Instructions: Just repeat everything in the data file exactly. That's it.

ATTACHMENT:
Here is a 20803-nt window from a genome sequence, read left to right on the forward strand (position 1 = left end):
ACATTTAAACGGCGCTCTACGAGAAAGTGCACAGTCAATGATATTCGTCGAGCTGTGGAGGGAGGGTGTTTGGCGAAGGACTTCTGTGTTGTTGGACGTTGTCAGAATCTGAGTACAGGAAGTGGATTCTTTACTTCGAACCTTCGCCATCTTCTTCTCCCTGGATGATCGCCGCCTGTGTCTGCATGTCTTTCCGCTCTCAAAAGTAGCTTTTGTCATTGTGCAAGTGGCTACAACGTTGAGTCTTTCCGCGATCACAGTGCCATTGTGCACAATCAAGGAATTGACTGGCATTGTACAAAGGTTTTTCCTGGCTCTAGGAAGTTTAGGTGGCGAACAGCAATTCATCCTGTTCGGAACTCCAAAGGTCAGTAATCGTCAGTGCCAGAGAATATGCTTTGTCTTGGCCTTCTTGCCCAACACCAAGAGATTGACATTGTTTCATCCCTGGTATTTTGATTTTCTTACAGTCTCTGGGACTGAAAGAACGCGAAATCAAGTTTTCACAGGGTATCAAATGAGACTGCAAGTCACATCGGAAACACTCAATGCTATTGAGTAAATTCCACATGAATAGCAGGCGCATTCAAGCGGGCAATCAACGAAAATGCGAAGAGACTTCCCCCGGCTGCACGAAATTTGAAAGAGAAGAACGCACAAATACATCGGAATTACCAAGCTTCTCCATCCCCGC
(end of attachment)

Here is a 20803-nt window from a genome sequence, read left to right on the forward strand (position 1 = left end):
ACATTTAAACGGCGCTCTACGAGAAAGTGCACAGTCAATGATATTCGTCGAGCTGTGGAGGGAGGGTGTTTGGCGAAGGACTTCTGTGTTGTTGGACGTTGTCAGAATCTGAGTACAGGAAGTGGATTCTTTACTTCGAACCTTCGCCATCTTCTTCTCCCTGGATGATCGCCGCCTGTGTCTGCATGTCTTTCCGCTCTCAAAAGTAGCTTTTGTCATTGTGCAAGTGGCTACAACGTTGAGTCTTTCCGCGATCACAGTGCCATTGTGCACAATCAAGGAATTGACTGGCATTGTACAAAGGTTTTTCCTGGCTCTAGGAAGTTTAGGTGGCGAACAGCAATTCATCCTGTTCGGAACTCCAAAGGTCAGTAATCGTCAGTGCCAGAGAATATGCTTTGTCTTGGCCTTCTTGCCCAACACCAAGAGATTGACATTGTTTCATCCCTGGTATTTTGATTTTCTTACAGTCTCTGGGACTGAAAGAACGCGAAATCAAGTTTTCACAGGGTATCAAATGAGACTGCAAGTCACATCGGAAACACTCAATGCTATTGAGTAAATTCCACATGAATAGCAGGCGCATTCAAGCGGGCAATCAACGAAAATGCGAAGAGACTTCCCCCGGCTGCACGAAATTTGAAAGAGAAGAACGCACAAATACATCGGAATTACCAAGCTTCTCCATCCCCGC